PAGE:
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HomeEconomyIs Wisconsin in recession? | Economic browser

Is Wisconsin in recession? | Economic browser

republican party Think so.

“From recession to cheering for DEI, Gov. Tony Evers has dragged Wisconsin down during his tenure. …”

if someone takes NBER's definition of recession, then the evaluation of WisGOP is closed. From the National Bureau of Economic Research:

The National Bureau of Economic Research's definition emphasizes that a recession involves a significant decline in economic activity across the entire economy that lasts for more than several months. In our interpretation of this definition, we treat the three criteria of depth, spread, and duration as interchangeable. That is, while each criterion needs to be met individually to some extent, the extreme conditions revealed by one criterion may partially offset the weaker indications of another criterion. …

Because a recession must have a broad impact on the economy and not be limited to one sector, the committee emphasizes an economy-wide measure of economic activity. Peak and trough months are determined based on a series of monthly aggregate indicators of real economic activity published by the federal statistics agency. These include real personal income less transfer payments, nonfarm employment, employment measured by household surveys, real personal consumption expenditures, wholesale and retail sales adjusted for price changes, and industrial production. There are no set rules about which measures inform the process or how to weigh them in our decisions. In recent decades, the two indicators we have focused most on are real personal income minus transfers and nonfarm employment. [emphasis added – MDC]

Here are some numbers from Wisconsin.

figure 1: Wisconsin nonfarm payrolls (dark blue), Philadelphia Fed early benchmark measure of nonfarm payrolls (pink), civilian employment (tan), real wages and salaries, by the National Chain Consumer Price Index (sky blue) ), GDP (red), synchronization index (green) for deflation), all recorded in the log 2021M11=0.Source: Bureau of Labor Statistics, Bank of East Asia, Federal Reserve Bank of Philadelphia [1], [2]and the author's calculations.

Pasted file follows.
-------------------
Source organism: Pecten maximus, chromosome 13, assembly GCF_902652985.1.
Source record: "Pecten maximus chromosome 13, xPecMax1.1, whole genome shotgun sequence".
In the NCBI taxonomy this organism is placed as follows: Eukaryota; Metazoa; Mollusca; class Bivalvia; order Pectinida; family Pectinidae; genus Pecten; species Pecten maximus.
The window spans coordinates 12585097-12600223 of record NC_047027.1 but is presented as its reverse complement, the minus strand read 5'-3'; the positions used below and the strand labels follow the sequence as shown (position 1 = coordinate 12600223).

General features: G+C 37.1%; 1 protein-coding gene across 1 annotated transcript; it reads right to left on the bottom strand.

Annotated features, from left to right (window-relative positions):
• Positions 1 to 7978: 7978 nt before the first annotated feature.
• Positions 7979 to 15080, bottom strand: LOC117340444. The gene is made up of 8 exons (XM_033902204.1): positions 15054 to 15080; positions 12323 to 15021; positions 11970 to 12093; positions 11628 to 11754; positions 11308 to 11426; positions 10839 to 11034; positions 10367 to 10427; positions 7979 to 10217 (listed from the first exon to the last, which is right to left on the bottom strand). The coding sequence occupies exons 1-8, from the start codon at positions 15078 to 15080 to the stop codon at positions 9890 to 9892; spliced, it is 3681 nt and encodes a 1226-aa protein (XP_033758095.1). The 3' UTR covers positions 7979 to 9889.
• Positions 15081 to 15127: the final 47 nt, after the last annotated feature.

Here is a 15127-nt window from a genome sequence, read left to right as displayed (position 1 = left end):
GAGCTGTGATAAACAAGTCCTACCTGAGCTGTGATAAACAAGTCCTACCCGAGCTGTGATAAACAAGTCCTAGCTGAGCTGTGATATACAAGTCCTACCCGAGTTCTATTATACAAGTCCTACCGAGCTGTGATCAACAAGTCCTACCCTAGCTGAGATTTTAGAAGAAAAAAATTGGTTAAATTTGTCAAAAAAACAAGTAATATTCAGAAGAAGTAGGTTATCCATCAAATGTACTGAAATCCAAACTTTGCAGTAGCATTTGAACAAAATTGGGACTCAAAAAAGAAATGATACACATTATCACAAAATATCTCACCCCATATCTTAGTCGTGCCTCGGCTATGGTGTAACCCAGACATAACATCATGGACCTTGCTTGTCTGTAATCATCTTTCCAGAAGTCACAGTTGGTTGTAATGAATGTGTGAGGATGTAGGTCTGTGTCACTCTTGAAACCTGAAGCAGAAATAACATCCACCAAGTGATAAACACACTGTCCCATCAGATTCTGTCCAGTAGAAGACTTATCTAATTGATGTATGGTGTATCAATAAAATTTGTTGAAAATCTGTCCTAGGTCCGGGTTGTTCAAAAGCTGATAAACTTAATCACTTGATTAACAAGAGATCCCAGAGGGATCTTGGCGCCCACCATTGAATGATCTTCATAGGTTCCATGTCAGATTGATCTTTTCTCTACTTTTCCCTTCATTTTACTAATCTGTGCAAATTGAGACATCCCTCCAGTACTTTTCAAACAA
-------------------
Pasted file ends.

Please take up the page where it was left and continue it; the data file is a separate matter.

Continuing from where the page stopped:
NFP continues to rise, as does the Philadelphia Fed's NFP adjustment based on QCEW data. Real wages and salaries, which represent personal income, increased in 2023.

I think WisGOP has been keeping an eye on GDP and noted three consecutive quarters of negative growth (although Q3 was barely down at -0.03%, compared to a 1.2% sequential increase in the last reported quarter and a 5% annualized rate). However, the NBER BCDC does not rely on GDP reported on a quarterly basis in the first place, in part because GDP is sometimes subject to substantial revisions.This is discussed in relation to U.S. GDP hereand the revision of Wisconsin GDP is shown in Figure 2.

figure 2: Wisconsin GDP, Year 11/14/2018 (Black), Year 6/25/2021 (Blue), Year 10/01/2021 (Green), Year 6/30/2023 (Red), Millions Ch.2023 $, SAAR. NBER-defined recession dates are shaded gray. Source: BEA, via ALFRED, NBER.

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